Spouse Won’t Accept Divorce Papers?

Posted: 24 January, 2020

When your partner does not sign divorce papers, what happens next will depend on the details of your situation – and, more specifically, whether your partner can be located and/or whether your partner contests the divorce.

Serving Divorce Papers

One of the initial steps of a divorce is serving a Complaint for Divorce, also called divorce papers. The complaint initiates the divorce by explaining who the parties are, verifying Clark County, Nevada is the proper court, asking for property, asking for support, and requesting other relief. The complaint is the paper declaring to the other person they are being sued. In all legal sense you are suing your spouse for a divorce.

Along with a complaint, most Clark County divorce papers consist of a summons, and joint preliminary injunction. The summons is the legal paper signed by the court noticing the defendant there are being sued and have 20 days to respond. The Joint Preliminary Injunction (JPI), explains you cannot incur community debts or dispose of community assets without the permission of the court.

Your spouse will only have 20 days from the date received to respond to the filed divorce papers. To ensure the papers were properly received, the court will not allow you to simply hand the documents to your spouse. Imagine how many people would say the papers were served when in fact, they weren’t. To keep everyone honest, the divorce papers need to be served according to Nevada Rules of Civil Procedure (NRCP).

Hiring a Process Server

NRCP 4 requires the divorce papers to be served by an independent person over the age of 18. Law firms hire process servers to handle this task. Process servers are people who serve court papers as a course of business. You may also use a constable, but they are more expensive and typically take longer. Normally, the process server will serve the divorce papers to your spouse’s last known legal residence, or in person to your spouse whenever possible.

The process server does not need to have anything signed. They simply need to leave copies of the papers at the residence with someone of suitable age. The process server then completes a form declaring they served the documents. This is all the court needs to consider service completed and to start the 20 day deadline.

In some cases, the spouse attempts to avoid service or is impossible to locate. Maybe you have been separated for several years and didn’t keep tabs on each other. In this situation, you need to ask the process server for their “due diligence”. This means they will make every attempt possible to serve your spouse. They will contact their job, talk with co-workers, talk with neighbors, call family members, run online searches, check with the department of motor vehicles, and even send emails or text messages.

If the process server attempts all methods of service, and documents these steps then a divorce lawyer can ask the court for your spouse to be served by publication.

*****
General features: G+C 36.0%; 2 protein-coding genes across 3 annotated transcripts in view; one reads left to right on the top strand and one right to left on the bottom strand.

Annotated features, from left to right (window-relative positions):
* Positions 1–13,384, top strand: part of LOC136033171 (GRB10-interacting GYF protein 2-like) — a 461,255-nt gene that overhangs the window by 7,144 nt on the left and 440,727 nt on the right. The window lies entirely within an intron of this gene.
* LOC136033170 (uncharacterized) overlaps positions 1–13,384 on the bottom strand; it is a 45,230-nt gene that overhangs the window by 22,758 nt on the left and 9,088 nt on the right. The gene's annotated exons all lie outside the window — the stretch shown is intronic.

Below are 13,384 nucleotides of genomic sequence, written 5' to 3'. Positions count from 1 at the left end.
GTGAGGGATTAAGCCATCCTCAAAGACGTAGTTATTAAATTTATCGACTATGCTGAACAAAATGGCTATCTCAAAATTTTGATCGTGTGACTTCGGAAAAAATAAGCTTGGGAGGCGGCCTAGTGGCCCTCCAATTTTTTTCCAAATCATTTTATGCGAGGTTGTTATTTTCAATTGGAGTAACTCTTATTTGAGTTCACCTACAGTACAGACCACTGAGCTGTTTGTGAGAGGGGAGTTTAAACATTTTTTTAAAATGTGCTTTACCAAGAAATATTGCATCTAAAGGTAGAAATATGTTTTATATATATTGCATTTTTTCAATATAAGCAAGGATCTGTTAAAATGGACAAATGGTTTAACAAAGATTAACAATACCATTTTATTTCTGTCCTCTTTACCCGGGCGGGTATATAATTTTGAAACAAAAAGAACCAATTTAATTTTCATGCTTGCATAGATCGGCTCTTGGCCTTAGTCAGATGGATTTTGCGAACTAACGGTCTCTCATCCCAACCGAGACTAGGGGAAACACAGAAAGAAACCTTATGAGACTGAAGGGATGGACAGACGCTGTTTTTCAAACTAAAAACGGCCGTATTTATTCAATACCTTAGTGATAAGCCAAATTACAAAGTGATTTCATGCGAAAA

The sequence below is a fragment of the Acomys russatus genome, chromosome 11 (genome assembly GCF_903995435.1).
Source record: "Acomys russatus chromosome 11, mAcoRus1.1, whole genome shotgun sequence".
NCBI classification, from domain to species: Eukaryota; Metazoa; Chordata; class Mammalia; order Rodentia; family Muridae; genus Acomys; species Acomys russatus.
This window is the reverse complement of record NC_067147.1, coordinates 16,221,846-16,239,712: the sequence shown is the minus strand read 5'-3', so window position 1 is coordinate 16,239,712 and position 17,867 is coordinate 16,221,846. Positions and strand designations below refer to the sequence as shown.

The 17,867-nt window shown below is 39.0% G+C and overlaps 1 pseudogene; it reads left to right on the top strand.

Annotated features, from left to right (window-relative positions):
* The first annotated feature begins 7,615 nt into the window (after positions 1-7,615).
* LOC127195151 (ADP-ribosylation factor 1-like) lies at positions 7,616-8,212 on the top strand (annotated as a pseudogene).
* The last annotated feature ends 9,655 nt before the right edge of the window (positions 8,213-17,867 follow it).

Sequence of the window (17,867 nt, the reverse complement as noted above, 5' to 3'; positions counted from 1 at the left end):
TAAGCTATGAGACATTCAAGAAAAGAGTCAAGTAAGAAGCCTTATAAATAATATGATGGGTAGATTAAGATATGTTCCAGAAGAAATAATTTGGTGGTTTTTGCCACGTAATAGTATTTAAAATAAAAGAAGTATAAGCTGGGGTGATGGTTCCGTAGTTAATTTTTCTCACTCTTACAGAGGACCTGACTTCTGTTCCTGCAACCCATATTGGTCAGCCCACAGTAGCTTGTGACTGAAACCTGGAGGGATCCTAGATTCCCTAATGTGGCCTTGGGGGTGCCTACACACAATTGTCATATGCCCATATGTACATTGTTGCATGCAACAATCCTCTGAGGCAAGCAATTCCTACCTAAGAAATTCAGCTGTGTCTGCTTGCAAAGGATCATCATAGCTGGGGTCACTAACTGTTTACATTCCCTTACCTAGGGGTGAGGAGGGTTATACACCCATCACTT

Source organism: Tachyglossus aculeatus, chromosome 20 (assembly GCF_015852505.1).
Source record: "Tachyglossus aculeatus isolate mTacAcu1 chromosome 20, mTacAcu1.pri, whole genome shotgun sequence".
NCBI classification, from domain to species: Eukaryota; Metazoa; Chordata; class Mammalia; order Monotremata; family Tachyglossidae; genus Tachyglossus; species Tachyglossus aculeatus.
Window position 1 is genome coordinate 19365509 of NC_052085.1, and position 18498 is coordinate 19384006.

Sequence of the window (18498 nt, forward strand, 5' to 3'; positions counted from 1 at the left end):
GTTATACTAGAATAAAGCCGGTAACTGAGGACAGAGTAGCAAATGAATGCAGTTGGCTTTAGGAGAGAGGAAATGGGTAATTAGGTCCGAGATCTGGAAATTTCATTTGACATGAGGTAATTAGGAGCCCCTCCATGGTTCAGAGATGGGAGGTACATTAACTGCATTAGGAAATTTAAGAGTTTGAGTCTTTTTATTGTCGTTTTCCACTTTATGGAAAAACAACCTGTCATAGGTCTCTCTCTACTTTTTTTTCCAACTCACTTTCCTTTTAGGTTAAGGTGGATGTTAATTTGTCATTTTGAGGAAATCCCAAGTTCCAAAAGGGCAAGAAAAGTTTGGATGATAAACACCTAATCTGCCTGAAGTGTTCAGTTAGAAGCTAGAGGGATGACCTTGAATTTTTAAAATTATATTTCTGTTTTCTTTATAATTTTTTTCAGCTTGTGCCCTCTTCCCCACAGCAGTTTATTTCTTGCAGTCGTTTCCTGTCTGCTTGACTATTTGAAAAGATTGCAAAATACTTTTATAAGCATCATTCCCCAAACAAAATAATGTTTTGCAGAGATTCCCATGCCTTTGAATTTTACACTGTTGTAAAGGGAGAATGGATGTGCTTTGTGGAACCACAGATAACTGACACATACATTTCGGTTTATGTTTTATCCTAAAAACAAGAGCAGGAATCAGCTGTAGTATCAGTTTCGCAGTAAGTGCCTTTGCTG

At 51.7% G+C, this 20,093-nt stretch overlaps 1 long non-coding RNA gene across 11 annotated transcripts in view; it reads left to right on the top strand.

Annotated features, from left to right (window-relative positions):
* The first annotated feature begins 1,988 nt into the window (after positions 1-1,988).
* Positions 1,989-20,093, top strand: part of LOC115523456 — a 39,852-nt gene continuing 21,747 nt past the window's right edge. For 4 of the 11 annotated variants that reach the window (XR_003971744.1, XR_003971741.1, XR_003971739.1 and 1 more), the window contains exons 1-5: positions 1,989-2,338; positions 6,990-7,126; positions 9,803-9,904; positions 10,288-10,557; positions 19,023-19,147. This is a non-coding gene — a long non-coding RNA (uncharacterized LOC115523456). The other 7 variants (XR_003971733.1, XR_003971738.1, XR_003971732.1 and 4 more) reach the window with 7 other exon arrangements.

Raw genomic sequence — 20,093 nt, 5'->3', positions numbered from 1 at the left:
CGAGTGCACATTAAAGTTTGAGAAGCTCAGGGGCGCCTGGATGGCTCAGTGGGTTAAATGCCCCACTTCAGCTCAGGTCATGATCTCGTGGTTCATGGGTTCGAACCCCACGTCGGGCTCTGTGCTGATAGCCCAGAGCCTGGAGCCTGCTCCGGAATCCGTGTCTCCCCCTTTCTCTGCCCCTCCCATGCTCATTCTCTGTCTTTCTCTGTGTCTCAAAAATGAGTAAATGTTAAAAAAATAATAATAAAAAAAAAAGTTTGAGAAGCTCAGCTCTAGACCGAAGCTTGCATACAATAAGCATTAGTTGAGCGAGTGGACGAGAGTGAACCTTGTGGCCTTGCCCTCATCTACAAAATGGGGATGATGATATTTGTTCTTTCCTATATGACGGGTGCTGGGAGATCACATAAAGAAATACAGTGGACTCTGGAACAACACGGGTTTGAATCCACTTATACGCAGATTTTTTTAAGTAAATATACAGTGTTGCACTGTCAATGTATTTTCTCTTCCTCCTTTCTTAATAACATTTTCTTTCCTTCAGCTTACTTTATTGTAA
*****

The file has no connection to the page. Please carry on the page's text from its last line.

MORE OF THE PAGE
Serving Divorce Papers When a Spouse Cannot Be Located

In some cases, divorce papers won’t be signed because a partner moves and cannot be tracked down. When this occurs (and when reasonable efforts to track down the person are unsuccessful), a request can be made to a family court judge to publish the Summons in an effort to notify the Defendant (i.e., the spouse who cannot be located) about the impending divorce action.

This publication can occur in any “newspaper of general circulation,” according to the Clark County Courts, and the notice must be published at least once a week for a minimum of four weeks.

You will need to run a notice of intent to divorce in a newspaper located in the city of the last known address of your spouse. In Las Vegas we use the Nevada Legal News. There is a typical newspaper in almost every metro city. You will need to run this notice for about a month. The newspaper will send you a notarized statement after the publication. This notarized statement is filed with the court to satisfy the service of papers. With this, the timer for your spouse to respond to the divorce papers will start.

Next, one of two things can happen. The first is your spouse responds by filing an answer. If this happens, then the standard divorce process unfolds.

The second, is your spouse doesn’t respond within 20 days. If after the 20 days your spouse has not responded you may request the court to issue a “Default.” A Default means that the spouse does not object to the request for a divorce, nor do they object to the terms you have requested. A default divorce is not absolute victory, because your spouse has six months to ask the court to set-aside the default. But, a default is a strong position to be in. Setting aside a default is not always easy.

When a Spouse Can Be Located…

If a spouse can be located and (s)he refuses to sign the divorce papers, then:

  1. That spouse will have to be served with a Complaint for Divorce, which will provide 21 days for that spouse to respond to the complaint (these are consecutive calendar days, not business days).
  2. If the spouse responds (i.e., “answers” the complaint or files a counterclaim), the divorce will be a contested matter.
  3. The court will then usually schedule a case management conference to give divorcing parties the opportunity to try to resolve the issues of their divorce without a trial.
  4. If the case management conference cannot resolve the issues of the divorce, a trial will be scheduled for the case.

Has your partner refused to sign divorce papers? Or are you facing a contested divorce? If so, it’s time to contact RIGHT Lawyers at (702) 664-8651 to speak with an experienced Las Vegas Divorce Lawyer.